The other Kurtis, the 500E, sold for $68,200, and the Murena GT went for $41,250, which, for its rarity, seems like a helluva deal. It was actually consigned to their Palm Beach sale, but the entire collection it came from got shifted to this sale instead.

$18,150 would’ve brought home a fairly original Franklin Airman sedan, while a check for $17,600 ended up being good enough for a 1922 Studebaker. The fact that I could’ve had this Chalmers for $10,725 is upsetting. The Moskvitch brought $5,225, and the CitiCar $2,200. Click here for final results.

To wrap up this rundown, we head down the street to Worldwide Auctioneers’ Auburn sale. The only car we featured from this one was the Faraday Future prototype, which appears to have been withdrawn. Womp womp. You can look at more from this sale here.

458 Speciale

2014 Ferrari 458 Speciale

Offered by Bonhams | Cheserex, Switzerland | September 20, 2020

Photo – Bonhams

I remember when the 458 Italia launched, and I remember seeing one shortly thereafter at a gas station near Cannes where some girl got out of the passenger side. She slammed the door into a concrete pillar, and the driver just laughed. A different world.

Somehow, Ferrari is already two generations down the road from the 458. The 488 GTB and the F8 Tributo are both fairly derivative of this design, as the F430 was to the 360, and the F355 was to the 348 back in the ’90s. In that regard, the 458 has aged kind of well. It’s not as garish as the later cars. And as all of the models just listed have done, the 458 was littered with special editions, including the 2013-2015 Speciale, which was akin to the F430 Scuderia or the 360 Challenge Stradale.

Differences from the base car include forged wheels, a larger rear spoiler, finned side sills, and re-designed bumpers. The 4.5-liter V8 also got a power bump to 597 horsepower. This example is essentially brand new and is registered in Switzerland. This Bonhams sale has become a supercar highlights sale, but there are no “confiscated dictator” collections this year (sad face). This is like “supercar-lite” when compared to the three Veyrons already announced. The price for this Blu Mirabeau car is estimated at $440,000-$550,000. Click here for more info and here for more from this sale.

Update: Not sold.

August 2020 Auction Highlights

The auction world started picking up steam in August, with most houses turning to online or partial-in-person sales. First up is Silverstone Auctions, where this 1972 Lamborghini Miura SV sold for $2,503,366.

Photo – Silverstone Auctions

The one-off RA4 Vanguard failed to sell, but the Zenos brought $26,506 and the Benova $41,231. More results are available here.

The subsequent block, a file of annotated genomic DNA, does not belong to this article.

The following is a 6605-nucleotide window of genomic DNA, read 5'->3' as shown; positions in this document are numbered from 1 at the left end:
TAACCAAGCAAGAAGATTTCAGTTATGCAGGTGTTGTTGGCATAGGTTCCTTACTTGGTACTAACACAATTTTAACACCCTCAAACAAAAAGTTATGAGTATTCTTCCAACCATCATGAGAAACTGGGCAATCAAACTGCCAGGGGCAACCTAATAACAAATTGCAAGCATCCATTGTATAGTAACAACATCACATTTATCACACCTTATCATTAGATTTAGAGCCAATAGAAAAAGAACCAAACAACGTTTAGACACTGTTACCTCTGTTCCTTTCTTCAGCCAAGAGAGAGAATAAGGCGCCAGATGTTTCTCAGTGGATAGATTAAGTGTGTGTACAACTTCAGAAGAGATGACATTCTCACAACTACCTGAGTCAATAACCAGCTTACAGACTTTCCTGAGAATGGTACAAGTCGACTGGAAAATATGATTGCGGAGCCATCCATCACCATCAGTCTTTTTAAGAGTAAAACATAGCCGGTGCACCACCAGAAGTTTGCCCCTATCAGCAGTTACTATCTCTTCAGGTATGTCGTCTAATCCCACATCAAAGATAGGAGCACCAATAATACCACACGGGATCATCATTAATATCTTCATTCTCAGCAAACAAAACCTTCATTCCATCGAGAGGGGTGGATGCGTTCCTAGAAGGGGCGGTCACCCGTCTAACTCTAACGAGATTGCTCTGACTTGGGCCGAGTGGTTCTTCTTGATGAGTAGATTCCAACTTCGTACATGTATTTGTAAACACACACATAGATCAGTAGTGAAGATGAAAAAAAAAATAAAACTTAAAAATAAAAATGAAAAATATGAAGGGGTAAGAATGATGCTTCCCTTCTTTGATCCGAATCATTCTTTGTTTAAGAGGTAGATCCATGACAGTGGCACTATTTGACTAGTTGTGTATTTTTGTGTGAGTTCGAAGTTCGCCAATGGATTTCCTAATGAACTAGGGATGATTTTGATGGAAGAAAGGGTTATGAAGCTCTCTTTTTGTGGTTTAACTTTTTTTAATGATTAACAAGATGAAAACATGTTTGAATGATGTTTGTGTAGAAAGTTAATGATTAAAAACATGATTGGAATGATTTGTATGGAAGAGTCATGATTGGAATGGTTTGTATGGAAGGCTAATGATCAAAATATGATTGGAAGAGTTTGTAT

Next up is Gooding & Company, a sale from which we featured two cars. Both sold. The Duesenberg brought $1,012,000, and the VLF sold for an undisclosed amount, WHICH IS LAME. You should assume they paid $15,000 for it, and then refuse to buy it from (presumably) whoever is about to try and flip it for an insane profit (based off of that $15,000 number). The top sale was this 1966 Ferrari 275 GTB Long Nose for $3,080,000. Go here for more results.

Photo – Gooding & Company

Bonhams’ “Quail” sale was held in Los Angeles this year. The cars with the four largest estimates all failed to sell (including the Offener Tourenwagen), leaving this 1959 Porsche 718 RSK Spyder atop the heap at $2,232,500.

Photo – Bonhams

The Grid-Porsche didn’t seller either. The Adams Probe sold for $184,800, and the Mason Tourist King brought $201,600, which seems strong. Check out the other cars that sold here.

RM’s Monterey sale also shifted to the internet (they called it “Shift/Monterey”). The top sale was a 2001 Ferrari 550 GT1 Prodrive for $4,290,000.

Photo Courtesy of RM Sotheby’s

To start, a BMW M1 Procar we featured a while back sold here for $913,000. The Duesenberg from this sale sold for $781,000, and the Fiat Wonderful Coupe brought $181,500. All of our feature cars actually sold, which I guess means they were well-selected. The Ferrari 365 GT 2+2 sold for $176,000, the Edwards America convertible $148,500, and I’m pretty sure a previously-featured Fiat 1100 Allemano cabriolet sold for $158,000. Complete results are available here.

H&H had another online sale this month, and two of the cars we featured from last month failed to sell again (see: Willys-Knight and Renault). The good news is that the Hupmobile found a new home for $32,396. The top sale was actually this 2007 Jaguar XKR (with crazy low mileage) for $36,814. More results can be found here.

Photo – H&H Auctioneers

Finally, the FAM cabriolet prototype was withdrawn from the otherwise all-motorcycle Bonhams auction.